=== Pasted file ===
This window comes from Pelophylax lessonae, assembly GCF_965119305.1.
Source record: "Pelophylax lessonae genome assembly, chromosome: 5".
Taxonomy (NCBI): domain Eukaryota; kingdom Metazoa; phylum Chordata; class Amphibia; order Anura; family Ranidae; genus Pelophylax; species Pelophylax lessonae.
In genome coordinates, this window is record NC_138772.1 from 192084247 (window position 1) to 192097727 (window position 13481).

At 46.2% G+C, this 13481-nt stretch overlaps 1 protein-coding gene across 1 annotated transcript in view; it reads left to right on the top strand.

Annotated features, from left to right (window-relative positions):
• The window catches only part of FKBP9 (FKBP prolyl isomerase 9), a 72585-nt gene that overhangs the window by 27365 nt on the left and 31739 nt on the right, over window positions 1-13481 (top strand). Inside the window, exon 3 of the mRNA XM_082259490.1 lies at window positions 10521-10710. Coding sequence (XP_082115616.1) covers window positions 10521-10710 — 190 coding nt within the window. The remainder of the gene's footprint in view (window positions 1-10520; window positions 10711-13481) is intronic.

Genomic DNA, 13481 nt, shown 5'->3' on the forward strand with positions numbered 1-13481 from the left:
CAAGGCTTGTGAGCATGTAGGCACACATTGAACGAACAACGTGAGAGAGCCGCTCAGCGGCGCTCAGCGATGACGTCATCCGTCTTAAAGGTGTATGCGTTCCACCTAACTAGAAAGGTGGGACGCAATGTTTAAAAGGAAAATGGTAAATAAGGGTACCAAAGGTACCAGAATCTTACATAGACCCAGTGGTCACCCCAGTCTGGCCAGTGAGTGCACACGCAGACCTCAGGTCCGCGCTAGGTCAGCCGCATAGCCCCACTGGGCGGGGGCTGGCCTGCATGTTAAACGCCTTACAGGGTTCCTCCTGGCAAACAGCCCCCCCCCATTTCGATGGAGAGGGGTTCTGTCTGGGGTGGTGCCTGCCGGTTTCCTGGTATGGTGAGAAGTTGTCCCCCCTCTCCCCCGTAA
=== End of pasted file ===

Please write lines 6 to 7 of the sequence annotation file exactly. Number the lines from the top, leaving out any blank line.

Annotated features, from left to right (window-relative positions):
• The window catches only part of FKBP9 (FKBP prolyl isomerase 9), a 72585-nt gene that overhangs the window by 27365 nt on the left and 31739 nt on the right, over window positions 1-13481 (top strand). Inside the window, exon 3 of the mRNA XM_082259490.1 lies at window positions 10521-10710. Coding sequence (XP_082115616.1) covers window positions 10521-10710 — 190 coding nt within the window. The remainder of the gene's footprint in view (window positions 1-10520; window positions 10711-13481) is intronic.